Nearly 90 percent of respondents thought this increased demand for victim services was linked to economic conditions. Some of their observations were telling. Some noted the link between financial stress and increased drug and alcohol use, which in turn, they felt, was connected to increased violence. Others noted an increasing homeless population, people who are particularly vulnerable to crime. Several reported increased requests for victim compensation, stating that victims are less likely to have insurance to cover their crime-related expenses. One victim service provider responded that since their services were free, they were seeing an influx of victims who used to be treated by mental health centers, senior centers, and other programs that have been downsized or closed.
One respondent who works with sexual assault victims observed that victims may suffer from longterm depression, posttraumatic stress disorder (PTSD) or other trauma-related disorders. When faced with additional stressors such as a job loss or decrease in income, victims can be pushed into a "crisis mode" where past trauma resurfaces and sets the victim on a downward spiral.
Across the board, victim service providers reported that they are strapped for funding. Many spoke of a decline in corporate and individual giving, and of significant state and county budget cuts.
Several respondents in rural areas spoke of the funding pressures they face. Many, who are currently serving nine or 10 counties, are under financial pressure to reduce the size of their service area. Rural programs reported a lack of funding for transportation either to bring victims to services or bring services to outlying areas. One prosecutor-based victim assistance provider told us, "If our program goes away, there is no one else in our county who is there to help victims of crime."
Addressing this crisis
How can we address this crisis? We understand that budgets are tight. But we believe that smart investments by Congress would both significantly improve services to victims and help save millions of dollars that would otherwise be lost as a result of the harm suffered by victims of crime. This harm is reflected in lost wages and productivity, substance abuse, posttraumatic stress disorder, a host of physical and psychological injuries, suicide, and loss of financial stability. Smart investments include releasing additional Victims of Crime Act (VOCA) funds, fully funding the programs included in the Violence against Women Act, restoring funding for Byrne/JAG grants, funding the COPS Office, and funding alternatives for at-risk juveniles.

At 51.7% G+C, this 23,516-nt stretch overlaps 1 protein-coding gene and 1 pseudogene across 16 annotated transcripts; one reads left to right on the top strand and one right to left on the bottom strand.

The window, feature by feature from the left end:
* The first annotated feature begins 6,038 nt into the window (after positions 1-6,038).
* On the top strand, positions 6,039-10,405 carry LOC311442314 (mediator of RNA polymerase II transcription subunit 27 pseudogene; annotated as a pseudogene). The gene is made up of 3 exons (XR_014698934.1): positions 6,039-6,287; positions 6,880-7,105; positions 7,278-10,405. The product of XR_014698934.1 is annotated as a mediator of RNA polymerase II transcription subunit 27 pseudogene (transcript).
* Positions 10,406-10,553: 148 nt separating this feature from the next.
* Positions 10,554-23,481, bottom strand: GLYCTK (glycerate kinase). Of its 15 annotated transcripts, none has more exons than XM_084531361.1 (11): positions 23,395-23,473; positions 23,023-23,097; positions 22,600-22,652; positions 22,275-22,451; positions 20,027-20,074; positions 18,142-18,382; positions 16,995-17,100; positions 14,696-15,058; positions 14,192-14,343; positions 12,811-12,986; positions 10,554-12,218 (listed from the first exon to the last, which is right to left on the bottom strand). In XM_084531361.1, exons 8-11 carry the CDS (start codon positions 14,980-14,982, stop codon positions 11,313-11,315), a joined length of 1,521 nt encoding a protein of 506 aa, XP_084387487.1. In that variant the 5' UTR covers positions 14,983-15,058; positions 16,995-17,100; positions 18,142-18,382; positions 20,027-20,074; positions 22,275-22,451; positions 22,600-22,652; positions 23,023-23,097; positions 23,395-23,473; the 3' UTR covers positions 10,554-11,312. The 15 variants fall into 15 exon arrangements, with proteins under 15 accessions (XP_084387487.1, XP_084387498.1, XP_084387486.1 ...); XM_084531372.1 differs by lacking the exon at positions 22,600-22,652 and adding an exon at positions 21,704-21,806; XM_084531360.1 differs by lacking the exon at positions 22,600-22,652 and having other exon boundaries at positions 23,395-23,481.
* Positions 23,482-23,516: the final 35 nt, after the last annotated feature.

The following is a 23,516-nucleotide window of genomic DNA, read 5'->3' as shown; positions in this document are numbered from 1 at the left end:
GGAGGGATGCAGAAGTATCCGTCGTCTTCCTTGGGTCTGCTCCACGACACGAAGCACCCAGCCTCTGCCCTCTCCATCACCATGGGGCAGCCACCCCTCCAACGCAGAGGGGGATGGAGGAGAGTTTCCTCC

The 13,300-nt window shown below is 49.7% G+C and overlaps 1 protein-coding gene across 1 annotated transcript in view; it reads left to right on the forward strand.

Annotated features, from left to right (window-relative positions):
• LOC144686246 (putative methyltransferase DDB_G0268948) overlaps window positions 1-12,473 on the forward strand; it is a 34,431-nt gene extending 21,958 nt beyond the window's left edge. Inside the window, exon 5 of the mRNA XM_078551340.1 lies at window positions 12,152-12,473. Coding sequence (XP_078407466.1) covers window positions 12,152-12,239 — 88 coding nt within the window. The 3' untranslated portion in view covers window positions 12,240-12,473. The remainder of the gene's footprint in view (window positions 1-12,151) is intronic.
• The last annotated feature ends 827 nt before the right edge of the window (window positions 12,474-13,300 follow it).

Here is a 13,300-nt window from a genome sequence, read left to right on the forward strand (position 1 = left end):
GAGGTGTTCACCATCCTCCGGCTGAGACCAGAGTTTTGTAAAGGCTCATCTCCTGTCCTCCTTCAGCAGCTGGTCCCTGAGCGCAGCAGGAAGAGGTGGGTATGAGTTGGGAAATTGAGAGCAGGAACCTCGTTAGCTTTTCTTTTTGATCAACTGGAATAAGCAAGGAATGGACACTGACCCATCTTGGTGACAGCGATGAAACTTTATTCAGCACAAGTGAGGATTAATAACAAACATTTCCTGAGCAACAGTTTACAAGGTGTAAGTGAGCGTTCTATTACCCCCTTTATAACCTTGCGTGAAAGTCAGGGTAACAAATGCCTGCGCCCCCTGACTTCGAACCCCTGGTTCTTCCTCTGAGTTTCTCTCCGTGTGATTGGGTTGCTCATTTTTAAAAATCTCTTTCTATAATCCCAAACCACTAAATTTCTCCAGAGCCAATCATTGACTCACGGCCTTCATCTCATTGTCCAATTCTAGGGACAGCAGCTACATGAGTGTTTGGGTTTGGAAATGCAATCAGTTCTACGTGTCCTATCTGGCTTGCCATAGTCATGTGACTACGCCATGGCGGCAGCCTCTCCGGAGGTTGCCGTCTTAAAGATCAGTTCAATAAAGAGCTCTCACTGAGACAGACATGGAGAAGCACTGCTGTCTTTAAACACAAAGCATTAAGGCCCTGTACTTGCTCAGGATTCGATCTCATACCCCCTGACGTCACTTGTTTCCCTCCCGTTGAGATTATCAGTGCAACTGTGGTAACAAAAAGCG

In our view, the best way for Congress to support a more effective response to victims is by releasing additional VOCA funds.
The Victims of Crime Act (VOCA) Fund is the principal source of funding for victim services. Funded entirely through fines and penalties on federal offenders, the VOCA fund supports both crime victim compensation, which pays many of the out-of-pocket expenses incurred by victims as a result of crime, and victim assistance programs, which provide victims with support and guidance in the aftermath of crime. Nearly 4 million victims a year are served by more than 4,000 local and state victim service agencies funded by VOCA. VOCA assistance grants support programs that provide assistance to victims of all kinds of crime including victims of assault, robbery, gang violence, intoxicated drivers, fraud, elder abuse, domestic violence, child abuse and neglect, sexual assault, stalking, survivors of homicide, and many others. VOCA also supports victim assistance for those involved in the federal criminal justice system, including survivors of terrorist acts.
For the past several years, Congress has imposed a cap on the funds disbursed each year, in part to promote a steady and predictable level of funding. In recent years the cap has hovered around $625 million, but last year it decreased to $590 million. At the same time, the balance of the fund has grown to an estimated $1.9 billion. Approximately $896 million was collected during FY08 alone. That was the third largest amount deposited in one year in the history of the VOCA Fund, and it is $186 million above what was anticipated. There are indications that FY09 will be another high year for collections into the VOCA Fund, considering media reports of additional high-dollar criminal fines to be imposed in negotiated federal sentencing agreements. Therefore, Congress can release additional VOCA funds with no impact on the overall budget figures, and no fear of draining the fund.
Releasing additional VOCA funds would provide immediate relief to state victim assistance of all types.